Violence beyond belief

This week we saw a patient at the Family Support Center that left us feeling quite disturbed. It was a 24-year-old woman from a village quite far away from Tari who came to our clinic after having been severely assaulted by her husband.

Some weeks ago the husband married another woman (polygamy is common in the area). When the wife complained about this, the husband chased her out of the house. The wife travelled to her family’s village and spent two weeks living with them. Her husband called her family members repeatedly and begged the wife to return home.

When she eventually did and entered their house, he grabbed her arm, started beating her to the ground and kicked her as she was lying down. She was screaming and trying to protect her face. The husband accused her of having affairs with other men and “sleeping around”. After kicking and beating her, the enraged husband tore off the wife’s clothes, grabbed a burning stick from the fireplace and sexually assaulted her with it. Then he sexually assaulted her with his hand, and tried to tear her uterus. I can imagine how distressed the children in the garden must have been, being forced to hear their mother scream in agony.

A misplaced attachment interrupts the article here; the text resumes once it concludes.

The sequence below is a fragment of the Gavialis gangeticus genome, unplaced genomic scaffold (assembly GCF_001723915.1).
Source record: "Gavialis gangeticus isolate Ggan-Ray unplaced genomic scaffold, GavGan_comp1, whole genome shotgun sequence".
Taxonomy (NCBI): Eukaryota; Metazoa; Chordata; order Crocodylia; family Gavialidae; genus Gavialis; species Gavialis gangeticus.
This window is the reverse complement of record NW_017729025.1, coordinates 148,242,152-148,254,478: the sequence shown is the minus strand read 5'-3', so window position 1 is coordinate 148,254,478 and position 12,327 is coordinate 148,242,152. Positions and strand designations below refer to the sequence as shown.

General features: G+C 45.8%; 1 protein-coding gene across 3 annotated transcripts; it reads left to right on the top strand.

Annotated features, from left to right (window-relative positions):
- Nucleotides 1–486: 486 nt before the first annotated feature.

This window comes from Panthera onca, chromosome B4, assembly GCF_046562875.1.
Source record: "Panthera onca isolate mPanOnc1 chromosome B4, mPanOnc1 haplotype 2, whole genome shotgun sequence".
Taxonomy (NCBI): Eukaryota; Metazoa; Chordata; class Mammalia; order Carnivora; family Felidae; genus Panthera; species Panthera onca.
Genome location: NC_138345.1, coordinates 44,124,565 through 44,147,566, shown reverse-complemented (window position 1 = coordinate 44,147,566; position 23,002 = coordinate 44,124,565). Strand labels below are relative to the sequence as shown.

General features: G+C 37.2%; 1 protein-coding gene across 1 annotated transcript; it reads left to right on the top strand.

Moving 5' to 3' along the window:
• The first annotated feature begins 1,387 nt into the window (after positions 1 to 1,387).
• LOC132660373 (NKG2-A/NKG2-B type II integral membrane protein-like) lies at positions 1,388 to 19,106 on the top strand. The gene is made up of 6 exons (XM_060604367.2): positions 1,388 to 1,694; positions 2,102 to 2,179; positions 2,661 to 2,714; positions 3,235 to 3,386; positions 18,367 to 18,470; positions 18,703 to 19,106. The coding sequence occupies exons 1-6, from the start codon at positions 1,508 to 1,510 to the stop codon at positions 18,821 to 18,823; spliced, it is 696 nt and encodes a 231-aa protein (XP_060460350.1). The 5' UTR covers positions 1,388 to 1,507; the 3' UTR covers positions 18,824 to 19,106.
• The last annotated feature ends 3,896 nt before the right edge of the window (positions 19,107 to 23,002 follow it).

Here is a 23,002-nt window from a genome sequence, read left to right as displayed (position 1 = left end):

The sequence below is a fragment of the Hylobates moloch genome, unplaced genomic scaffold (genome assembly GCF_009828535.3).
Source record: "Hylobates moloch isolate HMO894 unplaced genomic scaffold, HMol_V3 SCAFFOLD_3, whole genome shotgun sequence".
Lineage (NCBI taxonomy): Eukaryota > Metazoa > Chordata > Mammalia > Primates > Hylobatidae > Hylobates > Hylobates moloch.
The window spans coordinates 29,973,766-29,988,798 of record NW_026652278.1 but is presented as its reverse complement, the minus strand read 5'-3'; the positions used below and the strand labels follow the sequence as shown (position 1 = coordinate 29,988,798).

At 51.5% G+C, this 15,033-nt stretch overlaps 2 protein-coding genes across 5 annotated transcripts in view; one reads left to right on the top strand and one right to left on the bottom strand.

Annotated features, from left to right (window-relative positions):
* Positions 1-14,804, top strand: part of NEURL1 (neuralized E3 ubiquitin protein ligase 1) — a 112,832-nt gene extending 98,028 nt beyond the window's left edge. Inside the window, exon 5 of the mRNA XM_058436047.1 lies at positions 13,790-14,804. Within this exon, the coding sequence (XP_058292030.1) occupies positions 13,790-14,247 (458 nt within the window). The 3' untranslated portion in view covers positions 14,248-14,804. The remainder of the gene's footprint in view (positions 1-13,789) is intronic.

The woman presented at our clinic with bruises and multiple burn wounds on her body and genitals. At the Family Support Center she received medical care for all her injuries and necessary medication. Also she was given much psychological support in order to help reduce her fears and anxiety.

An important step in counseling violence survivors is to educate them about trauma symptoms; it feels reassuring for most survivors to hear that strong anxiety and fears are common reactions to trauma, not a sign that they are losing their mind. Another important part of counseling domestic and sexual violence survivors is to let them hear that whatever violence was done to them was wrong and it was nothing that they deserved. After completing the treatments, the Family Support Center staff helped the woman contact relatives who could provide her with a safe place to stay, away from the husband.